on April 12, 2012
I feel they never leave the comfort zone on this one. That comfort zone may well be a pleasant place to be in, but I'm hearing almost every song coming through at a samey mid-tempo. Or nice and slow. It woulda been good to have at least a single rocker. Or a piano ballad. Or an acoustic ballad. Quirky secret track? Nah. No boundaries are pushed here, it's cruise control. Jogging along, so to speak.

I kinda like these songs, I wanna give the album a four. But then I realise I already have very similar Crows versions of three of these fifteen songs on Hard Candy era releases I already paid for. (It's like'damn! I paid again for that one! And that one too!') Having so many songs virtually the same as ones I was digging years ago mixed in with the new stuff really does negatively affect the way the album comes across.

It's bona fide Counting Crows, sounds nice enough, but-and I don't care if it's a covers album or not- it's not trying anything new, and it could; though the arrangements are sound, it all seems tried and tested, and it didn't begin to blow my mind. The track "Jumping Jesus" is a little edgy with some nice vocal harmonies, and it took me back to "Recovering the Satellites" for a moment. Still wish I'd waited until I could get it second hand.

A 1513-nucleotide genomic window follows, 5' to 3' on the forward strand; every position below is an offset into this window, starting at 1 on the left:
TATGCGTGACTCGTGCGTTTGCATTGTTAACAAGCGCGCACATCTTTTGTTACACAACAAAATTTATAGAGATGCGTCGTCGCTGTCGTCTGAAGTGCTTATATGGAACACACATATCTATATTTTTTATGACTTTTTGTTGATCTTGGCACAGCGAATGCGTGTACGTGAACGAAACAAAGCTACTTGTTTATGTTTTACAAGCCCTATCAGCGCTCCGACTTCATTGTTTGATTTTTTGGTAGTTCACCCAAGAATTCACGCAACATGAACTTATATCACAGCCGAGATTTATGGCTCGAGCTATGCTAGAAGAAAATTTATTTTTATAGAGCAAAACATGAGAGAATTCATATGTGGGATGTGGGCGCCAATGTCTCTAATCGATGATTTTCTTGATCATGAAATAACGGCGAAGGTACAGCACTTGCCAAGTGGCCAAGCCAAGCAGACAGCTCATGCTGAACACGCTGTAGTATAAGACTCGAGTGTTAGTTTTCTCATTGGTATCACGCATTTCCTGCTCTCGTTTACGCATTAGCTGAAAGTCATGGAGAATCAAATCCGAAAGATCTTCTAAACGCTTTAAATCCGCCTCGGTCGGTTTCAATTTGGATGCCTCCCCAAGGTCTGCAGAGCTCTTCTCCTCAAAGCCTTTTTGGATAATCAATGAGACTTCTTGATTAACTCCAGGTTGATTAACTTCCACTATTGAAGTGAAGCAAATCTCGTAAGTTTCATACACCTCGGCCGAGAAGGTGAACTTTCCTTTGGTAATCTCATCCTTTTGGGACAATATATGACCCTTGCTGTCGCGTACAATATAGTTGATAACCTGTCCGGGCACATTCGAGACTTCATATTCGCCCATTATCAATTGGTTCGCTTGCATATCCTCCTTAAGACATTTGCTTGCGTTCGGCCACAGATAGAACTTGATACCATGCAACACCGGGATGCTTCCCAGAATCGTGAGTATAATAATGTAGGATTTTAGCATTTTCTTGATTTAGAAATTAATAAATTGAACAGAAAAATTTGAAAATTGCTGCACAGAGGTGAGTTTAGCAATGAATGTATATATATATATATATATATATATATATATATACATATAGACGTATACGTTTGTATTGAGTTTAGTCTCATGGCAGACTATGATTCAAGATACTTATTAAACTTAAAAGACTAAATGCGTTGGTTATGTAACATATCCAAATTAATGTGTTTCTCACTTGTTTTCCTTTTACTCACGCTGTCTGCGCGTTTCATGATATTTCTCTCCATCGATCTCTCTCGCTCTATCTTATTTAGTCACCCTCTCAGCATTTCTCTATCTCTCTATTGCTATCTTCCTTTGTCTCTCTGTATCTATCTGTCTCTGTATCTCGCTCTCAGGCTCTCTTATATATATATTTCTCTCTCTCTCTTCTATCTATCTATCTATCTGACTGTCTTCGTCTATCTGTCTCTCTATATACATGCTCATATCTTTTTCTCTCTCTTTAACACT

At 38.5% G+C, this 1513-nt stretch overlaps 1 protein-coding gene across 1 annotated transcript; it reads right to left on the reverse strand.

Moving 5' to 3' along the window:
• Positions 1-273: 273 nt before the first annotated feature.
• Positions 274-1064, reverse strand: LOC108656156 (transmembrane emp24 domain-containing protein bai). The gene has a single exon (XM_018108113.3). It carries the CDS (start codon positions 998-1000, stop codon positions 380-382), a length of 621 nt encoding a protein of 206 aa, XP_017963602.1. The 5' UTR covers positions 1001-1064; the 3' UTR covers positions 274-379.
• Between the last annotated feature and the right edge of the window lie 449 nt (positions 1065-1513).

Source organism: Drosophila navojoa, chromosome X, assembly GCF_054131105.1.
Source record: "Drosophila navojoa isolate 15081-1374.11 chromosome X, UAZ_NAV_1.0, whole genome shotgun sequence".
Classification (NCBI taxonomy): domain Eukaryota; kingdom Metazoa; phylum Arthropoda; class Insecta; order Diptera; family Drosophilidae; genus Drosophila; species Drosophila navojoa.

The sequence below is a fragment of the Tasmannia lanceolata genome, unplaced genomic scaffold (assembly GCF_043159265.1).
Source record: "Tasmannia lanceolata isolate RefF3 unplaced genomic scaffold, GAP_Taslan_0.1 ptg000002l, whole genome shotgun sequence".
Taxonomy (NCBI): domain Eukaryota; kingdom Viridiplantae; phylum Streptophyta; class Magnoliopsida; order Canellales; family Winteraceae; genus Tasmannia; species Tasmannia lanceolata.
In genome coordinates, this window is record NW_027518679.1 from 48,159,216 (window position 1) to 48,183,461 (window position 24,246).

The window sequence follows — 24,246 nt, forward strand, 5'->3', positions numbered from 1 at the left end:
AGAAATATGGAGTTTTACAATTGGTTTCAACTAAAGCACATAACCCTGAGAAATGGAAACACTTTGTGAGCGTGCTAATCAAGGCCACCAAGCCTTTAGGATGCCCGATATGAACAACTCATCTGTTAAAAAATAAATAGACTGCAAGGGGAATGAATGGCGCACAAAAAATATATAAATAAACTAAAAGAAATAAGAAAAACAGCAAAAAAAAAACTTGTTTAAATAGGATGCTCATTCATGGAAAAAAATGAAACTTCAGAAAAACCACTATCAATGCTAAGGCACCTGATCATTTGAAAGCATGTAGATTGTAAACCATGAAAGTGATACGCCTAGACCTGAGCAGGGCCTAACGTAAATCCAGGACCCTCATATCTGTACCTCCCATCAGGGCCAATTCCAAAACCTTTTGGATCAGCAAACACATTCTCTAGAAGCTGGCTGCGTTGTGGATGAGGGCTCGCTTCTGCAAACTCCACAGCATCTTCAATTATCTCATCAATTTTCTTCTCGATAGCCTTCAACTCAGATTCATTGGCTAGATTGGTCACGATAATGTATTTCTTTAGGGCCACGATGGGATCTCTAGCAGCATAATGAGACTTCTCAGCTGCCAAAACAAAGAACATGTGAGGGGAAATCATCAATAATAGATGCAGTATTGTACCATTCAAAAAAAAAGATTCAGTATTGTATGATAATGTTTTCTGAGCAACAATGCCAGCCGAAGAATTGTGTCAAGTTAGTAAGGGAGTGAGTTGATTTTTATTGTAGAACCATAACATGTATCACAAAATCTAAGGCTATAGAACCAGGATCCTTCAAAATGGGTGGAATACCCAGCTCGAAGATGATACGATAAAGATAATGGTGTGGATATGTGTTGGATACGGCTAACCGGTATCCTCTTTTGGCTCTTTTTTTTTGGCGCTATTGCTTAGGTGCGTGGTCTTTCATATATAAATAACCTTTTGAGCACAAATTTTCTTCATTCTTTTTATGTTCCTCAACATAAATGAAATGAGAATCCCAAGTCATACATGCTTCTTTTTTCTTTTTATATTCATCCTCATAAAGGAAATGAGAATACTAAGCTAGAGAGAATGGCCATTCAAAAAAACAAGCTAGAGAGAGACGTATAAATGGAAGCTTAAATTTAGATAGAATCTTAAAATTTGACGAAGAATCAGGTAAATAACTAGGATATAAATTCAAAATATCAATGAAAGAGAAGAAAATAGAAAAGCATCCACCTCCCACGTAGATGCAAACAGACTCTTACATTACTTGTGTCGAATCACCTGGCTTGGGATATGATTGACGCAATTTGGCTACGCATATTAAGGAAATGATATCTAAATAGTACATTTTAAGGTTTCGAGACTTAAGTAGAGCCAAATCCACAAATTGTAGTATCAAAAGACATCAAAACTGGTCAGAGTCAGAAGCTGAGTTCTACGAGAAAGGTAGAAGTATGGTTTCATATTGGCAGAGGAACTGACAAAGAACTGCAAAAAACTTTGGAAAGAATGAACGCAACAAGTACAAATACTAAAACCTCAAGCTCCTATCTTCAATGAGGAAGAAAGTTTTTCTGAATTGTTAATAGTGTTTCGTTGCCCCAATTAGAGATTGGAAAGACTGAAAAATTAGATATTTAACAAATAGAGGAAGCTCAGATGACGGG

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8 of 10 people found the following review helpful
on April 18, 2012
Dedicated Counting Crows fans, and I am one, will want to have this collection of covers, most of which are fair to good. It is a CD that I likely will play from time to time while driving long distances. For those songs that I already knew, however, none of the versions offered here truly improves on the original. And the cover of Gram Parsons classic "Return of the Grievous Angel" is clueless -- sung as a happy cowboy rock song along the lines of "Aimee." It's the reason that I can only give this CD two stars. All of the strong emotional content (the underlying weariness and sadness) that was in Gram's voice is drained away. The back story on that song is that Gram did not actually write the lyrics, but put a poem by Thomas Brown to tune. Brown had admired Parsons' music but worried about his life style and addictions and wrote the poem "Return of the Grievous Angel" about him. By the time that the album "Grievous Angel" was assembled, Parsons had died. Listen to the original version with that background in mind and then listen to the Counting Crows version. If they had invested their version of that song with the same weariness and sadness that permeated "August and Everything After," it would have hit the mark perfectly. Counting Crows is a good band with the unfortunate legacy of having produced probably the best debut album ever -- and of struggling since to live up to that legacy.
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3 of 3 people found the following review helpful
on April 19, 2012